A portrait of writer and poet Oscar Wilde. Tim Byrne reviews
If David Hare’s play were written by Shakespeare it would have been titled The Tragedy of Oscar Wilde, and could have provided the acting world with a role to rival Cleopatra. His infinite variety would have been a source of wonder and affection; a Queer Lear, if you will. Needless to say, Hare is no Shakespeare. He is an undeniably good playwright, but the role of Oscar Wilde – that genius of self-creation – is simply beyond him.
Hare’s play takes two moments from the downfall of Wilde (Chris Baldock) and stretches them to breaking. The first act takes place on the day of his arrest, with his former lover Robert Ross (Oliver Coleman) pleading with him to take the train to exile, and his current lover Lord Alfred ‘Bosie’ Douglas (Nigel Langley) pleading with him to stay. The second act shows Wilde and Bosie together in Naples after the imprisonment, wilting on the vine of commerce, cut off from friends and funds.
Proceedings open gratuitously with naked bodies writhing in a hotel room, followed by a fairly credible simulation of oral sex. This is not a frank display of the homosexuality that will hang like dirty laundry over the rest of the play, however. It’s an irrelevant dalliance between Arthur (Zak Zavod) and Phoebe (Lauren Murtagh), two employees of the hotel where Wilde stayed in the lead-up to his arrest and imprisonment.
Why Hare has chosen these side-line characters to open the play is beyond me, and a lot of stage business happens before anything approaching real drama begins. The cramped and slapdash set certainly doesn’t help, as more and more people herd into the substandard room, like a scene from Fawlty Towers. It’s only when Robbie and Bosie start sparring that the play sparks up, and eventually – thankfully – Oscar arrives.
The role of Oscar Wilde must be an intimidating one for any actor, and Mockingbird’s artistic director has himself taken up the challenge. He must be congratulated for his bravery and, on the whole, he pulls it off. Flashes of theatricality emerge now and then, but Baldock eschews the camp and the broad in favour of the plaintive and the intimate. This approach works well when Oscar is surrounded by people in act one, but proves problematic thereafter.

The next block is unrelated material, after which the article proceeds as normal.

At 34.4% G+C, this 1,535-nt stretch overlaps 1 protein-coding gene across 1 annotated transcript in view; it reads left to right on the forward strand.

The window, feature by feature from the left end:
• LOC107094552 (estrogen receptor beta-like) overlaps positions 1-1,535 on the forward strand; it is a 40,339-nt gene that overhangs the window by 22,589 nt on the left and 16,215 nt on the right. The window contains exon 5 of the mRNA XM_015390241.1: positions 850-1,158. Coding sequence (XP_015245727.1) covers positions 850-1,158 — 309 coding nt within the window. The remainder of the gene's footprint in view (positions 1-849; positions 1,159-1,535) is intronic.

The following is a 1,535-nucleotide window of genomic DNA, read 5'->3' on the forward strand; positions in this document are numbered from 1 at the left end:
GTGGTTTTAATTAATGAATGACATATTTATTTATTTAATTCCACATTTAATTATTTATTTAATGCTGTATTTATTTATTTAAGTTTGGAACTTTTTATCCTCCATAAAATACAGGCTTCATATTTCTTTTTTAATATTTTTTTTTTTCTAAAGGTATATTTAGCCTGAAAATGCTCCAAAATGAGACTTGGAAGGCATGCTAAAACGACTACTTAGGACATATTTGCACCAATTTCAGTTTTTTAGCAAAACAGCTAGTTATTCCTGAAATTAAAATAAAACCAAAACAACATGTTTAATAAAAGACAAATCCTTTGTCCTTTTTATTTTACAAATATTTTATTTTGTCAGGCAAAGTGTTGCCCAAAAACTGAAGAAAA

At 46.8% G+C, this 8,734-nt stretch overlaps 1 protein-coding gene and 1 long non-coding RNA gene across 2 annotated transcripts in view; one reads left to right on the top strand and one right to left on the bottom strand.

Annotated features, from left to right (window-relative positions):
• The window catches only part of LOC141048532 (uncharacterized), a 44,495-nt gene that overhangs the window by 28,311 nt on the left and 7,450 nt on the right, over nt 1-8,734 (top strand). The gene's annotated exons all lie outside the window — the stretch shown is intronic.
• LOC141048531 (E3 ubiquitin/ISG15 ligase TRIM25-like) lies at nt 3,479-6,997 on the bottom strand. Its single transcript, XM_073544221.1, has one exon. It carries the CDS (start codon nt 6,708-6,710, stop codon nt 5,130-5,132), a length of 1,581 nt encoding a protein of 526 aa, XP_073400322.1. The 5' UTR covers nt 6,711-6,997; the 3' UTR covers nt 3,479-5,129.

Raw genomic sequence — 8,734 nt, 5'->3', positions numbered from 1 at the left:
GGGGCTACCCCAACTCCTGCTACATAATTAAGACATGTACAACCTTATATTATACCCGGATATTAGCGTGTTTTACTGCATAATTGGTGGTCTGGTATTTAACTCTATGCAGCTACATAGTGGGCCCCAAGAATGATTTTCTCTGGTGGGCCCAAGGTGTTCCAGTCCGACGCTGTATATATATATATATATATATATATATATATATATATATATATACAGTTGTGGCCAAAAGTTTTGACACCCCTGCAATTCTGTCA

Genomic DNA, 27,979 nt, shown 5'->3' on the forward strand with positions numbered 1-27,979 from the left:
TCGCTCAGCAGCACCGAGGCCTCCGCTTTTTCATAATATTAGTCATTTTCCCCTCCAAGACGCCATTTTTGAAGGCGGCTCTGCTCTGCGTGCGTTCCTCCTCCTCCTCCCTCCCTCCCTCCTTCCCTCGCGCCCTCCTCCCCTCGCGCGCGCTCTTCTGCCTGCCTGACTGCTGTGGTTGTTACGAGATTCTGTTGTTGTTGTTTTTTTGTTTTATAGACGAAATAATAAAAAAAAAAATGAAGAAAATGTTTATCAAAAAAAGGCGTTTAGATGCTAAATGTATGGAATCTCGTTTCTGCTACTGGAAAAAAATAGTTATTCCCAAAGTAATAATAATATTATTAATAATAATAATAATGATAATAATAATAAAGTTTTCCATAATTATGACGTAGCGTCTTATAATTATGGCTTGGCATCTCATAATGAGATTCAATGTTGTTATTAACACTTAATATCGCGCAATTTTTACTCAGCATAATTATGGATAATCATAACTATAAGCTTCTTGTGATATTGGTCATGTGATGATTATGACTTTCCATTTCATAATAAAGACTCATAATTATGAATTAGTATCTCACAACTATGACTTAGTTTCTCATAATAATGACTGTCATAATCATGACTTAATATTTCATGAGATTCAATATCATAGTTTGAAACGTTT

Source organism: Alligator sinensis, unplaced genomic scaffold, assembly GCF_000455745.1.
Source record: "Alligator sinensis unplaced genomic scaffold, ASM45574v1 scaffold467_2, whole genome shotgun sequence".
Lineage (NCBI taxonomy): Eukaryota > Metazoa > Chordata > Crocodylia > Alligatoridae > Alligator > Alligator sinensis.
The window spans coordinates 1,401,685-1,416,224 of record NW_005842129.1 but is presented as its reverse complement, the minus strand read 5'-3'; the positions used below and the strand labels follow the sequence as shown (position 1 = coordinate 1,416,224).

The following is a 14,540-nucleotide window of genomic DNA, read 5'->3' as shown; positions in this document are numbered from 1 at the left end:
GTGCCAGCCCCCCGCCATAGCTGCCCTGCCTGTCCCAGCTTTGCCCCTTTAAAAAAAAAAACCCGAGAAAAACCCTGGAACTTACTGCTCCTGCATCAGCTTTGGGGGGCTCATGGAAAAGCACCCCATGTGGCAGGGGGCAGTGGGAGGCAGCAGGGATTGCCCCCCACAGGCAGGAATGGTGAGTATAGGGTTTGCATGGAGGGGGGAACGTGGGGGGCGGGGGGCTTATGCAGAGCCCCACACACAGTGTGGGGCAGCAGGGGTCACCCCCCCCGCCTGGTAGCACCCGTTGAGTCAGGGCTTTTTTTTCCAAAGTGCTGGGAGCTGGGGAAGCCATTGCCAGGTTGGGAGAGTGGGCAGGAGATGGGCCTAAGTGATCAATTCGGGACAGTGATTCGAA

The problem is one of energy. When there is bustle and movement, Wilde’s stately calm feels powerful and wise. But stripped of his minions, seated in a chair like an invalid, the great man begins to feel like a pathetic bore. And for Wilde – the one man on the top of everyone’s fantasy guest list – to seem dull is the ultimate insult.
Hare’s true talent is with the rather stiff Englishmen, and Coleman makes the most of Robbie’s restrained adoration. The pain he feels as he goes back and forth between Wilde and the abandoned wife Constance is utterly palpable. Langley’s Bosie is also very good, a study of a man who just isn’t up to the task of being loved.
There is also a beautiful moment with the hotel staff, who recognise the giant of a man in their care, and reward him with the only thing they have to offer in his hour of desolation: their respect. It is moving, and skirts effortlessly with the sentimentality that Oscar purports to despise.
But the dramatic cards are ultimately left to fall rather feebly onto the floor in this rendering. The stately energy Baldock brings to the first half turns ponderous in the second, just as Hare’s arguments tend to the circular. Robbie’s entrance is welcome merely as respite, although short lived, because he too is made to repeat himself to no end. So rarely is Wilde’s own wit and levity allowed to surface, the whole play begins to look like a cruel inversion.
Much of the blame lies in the direction of Jason Cavanagh, who presides over an awkward and clunky production. The lighting (Rob Sowinski) is bizarre, especially in the second act, where a sickly orange washes all expression from the actors’ faces. The set is dreadful, although it has some credibility in the later stages as an abject dump. I almost expected to see actual rats.
Perhaps a greater genius has defeated the considerable talents of Mockingbird this time. If only Shakespeare were around to immortalise Oscar, we'd have no need of imitation.